10. The film was purchased new, directly from Kodak, but it was already expired when they sent it. I think by two years. I was told that the film still works and that it's normal to use expired film. I had the film stored for probably six months or so, so it's a good 2.5 years expired by the time I used it. The lens was pretty old as well, but was processed right after. When you guys use HMI's or Tungsten, do you worry about the light source being so direct/bright that it doesn't fit the logic of the space? If I put HMI's outside the windows and blasted them in, I could see narratively that making sense, but if I put them inside the room, it creates such a sharp contrast that it feels out of place. I've always preferred soft boxes or bounce boards to make the lighting feel more natural. I know this is the exact opposite for what I was asking about with regards to the high contrast for this short, but generally speaking, do you use HMI's for interiors/exteriors? Thanks for all the comments so far.
  11. Part of the reason I'm asking this is because I had a camera reservation ( few years ago) at film independent and when I came to pick up the camera they wanted to charge thousands on my credit card in order for me to rent it, so I wasn't able to and had to make do with a camera a friend of mine had on such short notice. Places like sharegrid and kitsplit offer insurance you can buy, but I don't know if they're expecting you to have 20,000 in collateral or something like that. I just wasnt sure how other people check out equipment, if they're not on larger productions with larger budgets.
  12. Hello Everyone, thank you for replying. I'll try to respond in order. Phillip - I had shot on the camera before, but only black and white. The camera was a Bolex H-16, with a pretty wide lens. I don't remember what it was, except that I think(it's been a while so I don't remember) that the 16mm lens is like half the normal measurement of a traditional camera.. It was very wide, I believe less then 10mm. I believe the lens was as old as the camera. 1950's I think Yale did the transfer and sent it over as a .mov, I did not use any filter. I don't know what rate the film means. David - I didn't supervise the transfer, Yale just did a telecine transfer. I believe best light is the standard, although I'm not sure. When I metered the actor it was pretty even regardless where we shot it, even with the windows shut. I believe it was mostly between 4 and 5.6, never brighter. The scene in which the character is at the door and has a small light on his face I had to open it up all the way and I believe it was a 1.4. It was shot at 24fps, but there was no sync. ISO was 500. I've experimented with film before and decreased the iso and pushed/pulled in development and the footage came back unusable so for this I just played it safe and shot 500. When you say the room was shot against the windows where the light is coming from, do you mean to say that the higher concentrated areas of light will give the film stronger contrast as it has more of a dynamic range, where as shooting further away from the window the light was more spread out and even, thus the blander lighting? I am also color blind so forgive my stupidity. I've heard that T is generally more grainy then D, and that 16mm is going to be more grainier then Super16mm, so I'm planning on shooting 250D for the next film, but I'm not sure how practical that would be for indoor scenes. Karim - Thank you for the critique, the story was thought up in a day with one actor, one crew member and me on two rolls of film. We shot it in about an hour. It was mostly an experiment in footage then trying to make an actual story. Part of the footage reason the footage is soft is because of how grainy it was, and the only way to get rid of the grain, in premier (or after effects? dont remember) was to blur the image. I'm including some screengrabs of what the raw footage came back as. Carson - The lens was very old and the film was shot at 5.6 and below that so I wasn't aware that higher produced sharper image. I'm including images of the raw stills. I was hoping with the close up shot that the image would be somewhat like Gordon Willis, but instead it's just washed out and out of focus. I appreciate all the comments and advice everyone is giving. I've had made shorts before and had lots of technical problems so this is really helpful to me.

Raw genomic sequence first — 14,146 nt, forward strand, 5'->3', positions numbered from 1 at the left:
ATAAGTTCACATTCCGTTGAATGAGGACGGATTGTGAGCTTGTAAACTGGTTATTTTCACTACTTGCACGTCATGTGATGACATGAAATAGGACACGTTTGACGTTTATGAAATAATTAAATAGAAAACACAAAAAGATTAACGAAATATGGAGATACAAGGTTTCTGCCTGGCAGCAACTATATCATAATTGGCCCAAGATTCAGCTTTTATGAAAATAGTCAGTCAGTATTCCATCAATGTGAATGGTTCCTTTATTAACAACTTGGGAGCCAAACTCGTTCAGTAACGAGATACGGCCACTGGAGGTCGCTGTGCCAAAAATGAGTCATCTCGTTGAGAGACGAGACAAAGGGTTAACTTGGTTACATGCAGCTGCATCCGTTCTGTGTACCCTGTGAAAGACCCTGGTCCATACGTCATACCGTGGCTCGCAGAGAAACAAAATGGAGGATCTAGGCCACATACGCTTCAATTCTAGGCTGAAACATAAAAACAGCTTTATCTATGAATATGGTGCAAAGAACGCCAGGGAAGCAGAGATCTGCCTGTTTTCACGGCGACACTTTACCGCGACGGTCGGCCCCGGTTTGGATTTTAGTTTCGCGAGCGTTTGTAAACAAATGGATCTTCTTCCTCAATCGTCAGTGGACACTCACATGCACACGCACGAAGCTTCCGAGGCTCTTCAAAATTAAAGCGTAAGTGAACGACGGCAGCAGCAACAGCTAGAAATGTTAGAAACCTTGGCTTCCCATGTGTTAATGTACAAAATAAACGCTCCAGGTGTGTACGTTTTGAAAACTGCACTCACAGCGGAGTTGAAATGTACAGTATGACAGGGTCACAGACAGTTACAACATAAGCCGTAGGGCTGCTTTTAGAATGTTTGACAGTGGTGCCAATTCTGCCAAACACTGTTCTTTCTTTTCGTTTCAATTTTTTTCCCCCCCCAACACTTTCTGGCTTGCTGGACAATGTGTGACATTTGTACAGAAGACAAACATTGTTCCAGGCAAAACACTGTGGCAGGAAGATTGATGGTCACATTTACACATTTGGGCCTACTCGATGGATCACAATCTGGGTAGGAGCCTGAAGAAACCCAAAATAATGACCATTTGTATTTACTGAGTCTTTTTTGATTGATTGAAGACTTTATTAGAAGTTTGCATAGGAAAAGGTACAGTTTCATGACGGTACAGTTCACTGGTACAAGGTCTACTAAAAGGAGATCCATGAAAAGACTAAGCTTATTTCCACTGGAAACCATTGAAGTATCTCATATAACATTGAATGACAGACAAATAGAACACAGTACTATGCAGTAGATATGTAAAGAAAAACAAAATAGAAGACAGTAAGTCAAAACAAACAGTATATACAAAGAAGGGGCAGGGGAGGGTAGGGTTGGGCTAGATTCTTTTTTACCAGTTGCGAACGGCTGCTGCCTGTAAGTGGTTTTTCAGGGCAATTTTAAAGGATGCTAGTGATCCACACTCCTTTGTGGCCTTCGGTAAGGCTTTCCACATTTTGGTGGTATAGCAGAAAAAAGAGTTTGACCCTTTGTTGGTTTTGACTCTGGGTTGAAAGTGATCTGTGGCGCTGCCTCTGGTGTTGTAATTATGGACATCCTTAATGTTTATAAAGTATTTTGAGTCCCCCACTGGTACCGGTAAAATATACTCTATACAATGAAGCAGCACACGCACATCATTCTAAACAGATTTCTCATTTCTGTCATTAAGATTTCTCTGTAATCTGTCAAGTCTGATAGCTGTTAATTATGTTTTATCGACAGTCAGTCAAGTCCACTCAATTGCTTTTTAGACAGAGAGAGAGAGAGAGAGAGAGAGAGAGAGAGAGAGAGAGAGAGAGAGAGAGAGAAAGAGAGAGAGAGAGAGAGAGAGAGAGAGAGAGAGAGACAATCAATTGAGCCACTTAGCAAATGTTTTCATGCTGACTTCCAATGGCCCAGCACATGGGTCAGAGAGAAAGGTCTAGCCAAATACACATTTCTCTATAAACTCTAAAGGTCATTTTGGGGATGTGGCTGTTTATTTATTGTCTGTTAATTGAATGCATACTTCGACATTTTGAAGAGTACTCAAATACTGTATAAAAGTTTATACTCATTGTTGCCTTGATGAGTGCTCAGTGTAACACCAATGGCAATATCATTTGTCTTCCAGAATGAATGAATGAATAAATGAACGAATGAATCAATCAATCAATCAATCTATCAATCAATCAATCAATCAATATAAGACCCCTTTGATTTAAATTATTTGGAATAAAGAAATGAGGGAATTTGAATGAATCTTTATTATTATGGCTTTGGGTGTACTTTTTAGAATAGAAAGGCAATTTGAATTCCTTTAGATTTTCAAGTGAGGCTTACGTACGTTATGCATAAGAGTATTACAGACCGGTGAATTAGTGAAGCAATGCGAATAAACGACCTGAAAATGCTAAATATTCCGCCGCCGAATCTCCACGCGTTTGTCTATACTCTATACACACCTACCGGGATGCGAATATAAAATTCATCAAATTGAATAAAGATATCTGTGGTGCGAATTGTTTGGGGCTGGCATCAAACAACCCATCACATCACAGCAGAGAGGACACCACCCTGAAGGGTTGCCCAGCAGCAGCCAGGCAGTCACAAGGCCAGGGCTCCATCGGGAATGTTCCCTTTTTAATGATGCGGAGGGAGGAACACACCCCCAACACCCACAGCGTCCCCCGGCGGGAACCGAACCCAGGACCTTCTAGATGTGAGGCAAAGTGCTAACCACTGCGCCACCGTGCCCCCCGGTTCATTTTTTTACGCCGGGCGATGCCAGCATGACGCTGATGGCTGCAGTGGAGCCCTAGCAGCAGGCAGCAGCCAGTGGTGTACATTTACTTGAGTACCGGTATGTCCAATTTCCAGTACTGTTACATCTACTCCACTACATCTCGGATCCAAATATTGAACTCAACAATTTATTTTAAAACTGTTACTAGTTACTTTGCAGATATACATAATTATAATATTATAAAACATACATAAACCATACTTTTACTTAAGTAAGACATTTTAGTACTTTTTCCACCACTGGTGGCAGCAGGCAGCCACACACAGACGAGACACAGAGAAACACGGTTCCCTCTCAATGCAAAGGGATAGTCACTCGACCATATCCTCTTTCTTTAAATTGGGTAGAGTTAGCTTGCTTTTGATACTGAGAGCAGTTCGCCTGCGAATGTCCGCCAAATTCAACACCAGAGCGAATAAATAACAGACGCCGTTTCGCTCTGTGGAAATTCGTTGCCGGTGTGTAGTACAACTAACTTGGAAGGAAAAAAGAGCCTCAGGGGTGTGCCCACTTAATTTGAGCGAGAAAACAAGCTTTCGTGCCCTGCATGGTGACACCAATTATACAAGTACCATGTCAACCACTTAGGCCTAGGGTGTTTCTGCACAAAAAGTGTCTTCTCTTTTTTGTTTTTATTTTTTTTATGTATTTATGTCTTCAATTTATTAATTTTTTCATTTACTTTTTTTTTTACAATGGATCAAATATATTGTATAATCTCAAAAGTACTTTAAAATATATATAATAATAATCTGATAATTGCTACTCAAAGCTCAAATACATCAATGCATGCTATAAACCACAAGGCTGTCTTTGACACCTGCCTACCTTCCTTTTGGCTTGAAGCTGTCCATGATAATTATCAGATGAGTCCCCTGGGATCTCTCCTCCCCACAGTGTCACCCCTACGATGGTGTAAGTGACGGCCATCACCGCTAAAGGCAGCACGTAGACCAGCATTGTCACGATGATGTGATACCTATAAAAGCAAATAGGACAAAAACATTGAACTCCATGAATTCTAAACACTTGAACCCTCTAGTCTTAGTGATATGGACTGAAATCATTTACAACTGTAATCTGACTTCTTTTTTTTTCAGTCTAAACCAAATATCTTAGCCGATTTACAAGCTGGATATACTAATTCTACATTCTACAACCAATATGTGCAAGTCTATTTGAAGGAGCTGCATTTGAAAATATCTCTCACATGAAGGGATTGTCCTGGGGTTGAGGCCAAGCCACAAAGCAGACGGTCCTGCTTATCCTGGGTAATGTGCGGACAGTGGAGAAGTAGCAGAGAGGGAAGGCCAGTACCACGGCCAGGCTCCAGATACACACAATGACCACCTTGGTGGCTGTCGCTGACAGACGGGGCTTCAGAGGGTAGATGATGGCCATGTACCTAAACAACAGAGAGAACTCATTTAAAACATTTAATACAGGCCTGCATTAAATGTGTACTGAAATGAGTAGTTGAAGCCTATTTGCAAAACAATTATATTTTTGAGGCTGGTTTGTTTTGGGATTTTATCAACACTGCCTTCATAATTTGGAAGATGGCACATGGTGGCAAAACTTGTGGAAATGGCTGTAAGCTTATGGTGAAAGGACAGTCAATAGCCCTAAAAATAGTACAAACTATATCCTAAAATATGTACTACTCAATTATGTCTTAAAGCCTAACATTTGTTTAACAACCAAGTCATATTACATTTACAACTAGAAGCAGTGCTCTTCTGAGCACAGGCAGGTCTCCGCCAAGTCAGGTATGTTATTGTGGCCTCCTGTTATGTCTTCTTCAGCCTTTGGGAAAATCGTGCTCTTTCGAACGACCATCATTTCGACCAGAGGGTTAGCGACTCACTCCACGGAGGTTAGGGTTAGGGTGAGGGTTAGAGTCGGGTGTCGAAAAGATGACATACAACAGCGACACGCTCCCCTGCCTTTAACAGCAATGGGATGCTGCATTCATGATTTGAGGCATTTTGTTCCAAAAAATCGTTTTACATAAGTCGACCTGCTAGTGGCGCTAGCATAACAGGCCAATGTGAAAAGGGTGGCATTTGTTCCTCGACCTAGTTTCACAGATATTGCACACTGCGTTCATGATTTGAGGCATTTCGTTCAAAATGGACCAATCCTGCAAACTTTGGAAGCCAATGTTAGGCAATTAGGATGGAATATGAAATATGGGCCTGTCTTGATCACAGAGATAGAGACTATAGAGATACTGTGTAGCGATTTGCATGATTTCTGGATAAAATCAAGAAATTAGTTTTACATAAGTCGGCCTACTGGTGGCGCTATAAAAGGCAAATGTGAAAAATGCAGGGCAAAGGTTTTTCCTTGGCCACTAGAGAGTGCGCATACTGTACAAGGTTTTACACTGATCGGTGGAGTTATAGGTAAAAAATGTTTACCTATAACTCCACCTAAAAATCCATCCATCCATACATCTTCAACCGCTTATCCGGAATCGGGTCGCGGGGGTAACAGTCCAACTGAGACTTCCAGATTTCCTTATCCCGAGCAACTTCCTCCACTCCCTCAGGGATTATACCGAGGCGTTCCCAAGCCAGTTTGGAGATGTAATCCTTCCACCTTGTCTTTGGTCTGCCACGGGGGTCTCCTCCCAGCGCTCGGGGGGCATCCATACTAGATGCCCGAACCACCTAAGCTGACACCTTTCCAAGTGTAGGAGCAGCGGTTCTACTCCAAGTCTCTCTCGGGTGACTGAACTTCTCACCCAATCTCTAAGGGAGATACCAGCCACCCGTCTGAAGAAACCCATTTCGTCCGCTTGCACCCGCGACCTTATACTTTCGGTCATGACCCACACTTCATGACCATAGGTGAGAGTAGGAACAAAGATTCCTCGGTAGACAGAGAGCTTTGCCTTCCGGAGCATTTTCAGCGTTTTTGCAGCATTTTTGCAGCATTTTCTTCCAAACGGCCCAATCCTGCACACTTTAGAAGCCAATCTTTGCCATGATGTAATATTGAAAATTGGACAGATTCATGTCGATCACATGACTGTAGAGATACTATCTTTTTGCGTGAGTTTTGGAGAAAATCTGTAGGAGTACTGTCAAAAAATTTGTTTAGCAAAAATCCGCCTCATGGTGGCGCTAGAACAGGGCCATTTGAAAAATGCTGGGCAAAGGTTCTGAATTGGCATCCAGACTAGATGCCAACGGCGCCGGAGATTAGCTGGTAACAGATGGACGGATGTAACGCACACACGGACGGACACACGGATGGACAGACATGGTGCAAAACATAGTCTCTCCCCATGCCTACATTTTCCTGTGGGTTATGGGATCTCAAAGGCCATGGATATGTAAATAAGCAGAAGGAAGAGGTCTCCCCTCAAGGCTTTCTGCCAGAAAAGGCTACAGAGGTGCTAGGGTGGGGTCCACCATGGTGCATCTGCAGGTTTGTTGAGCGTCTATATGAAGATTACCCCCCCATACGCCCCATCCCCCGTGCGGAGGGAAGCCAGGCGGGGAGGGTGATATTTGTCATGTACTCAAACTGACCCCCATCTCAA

13. I'm new here and not sure where to post this, so I'm sorry if this is the wrong spot. But I've seen a lot of camera rental places offer relatively cheap rates for cameras, but then require insurance or credit card charge with somewhere upwards of $20,000. My school had an insurance program that worked with some local rental houses, but not with others. Is there a way around this or do you just not rent from certain places? When I say "around this", I don't mean illegal, but are there someplace that don't actually expect you to have $20,000 and just want to make sure you're responsible for possible damages. The places I was looking at were larger rental houses like, Lens Rentals or Borrow Lens, GearRental.com (Local Rental House) and Kitsplit.com, or sharegrid.com which are local and individual people you rent from.
  14. I shot a short film wit 500t on one location. The footage came back noisy, and I tried to fix it in post (premier) and it did what it could, but the image is now blurry and a little out of focus. It was an older 16mm non-sync camera, not super 16mm too. I'm planning on shooting another film using super16mm but don't want to make the same mistakes. The lighting of the room was great. We shot indoors of a banquet hall and the room had dark curtains and streaks of light coming through the windows. We metered the actor and adjusted it somewhat, and the footage is viewable, which is a plus, but it's just bland. The contrast and colors are gone and the image is boring. I don't know what I am doing wrong. I didn't want to push/pull stock or under/over expose the lighting as I have done this before and gotten back black footage. Not sure if this is lighting specific or film stock, but I thought I would ask. Any advice, tips or help would be appreciated. The short is below, but I'll try to upload uncorrected footage/images when I get a chance.
  • Create New...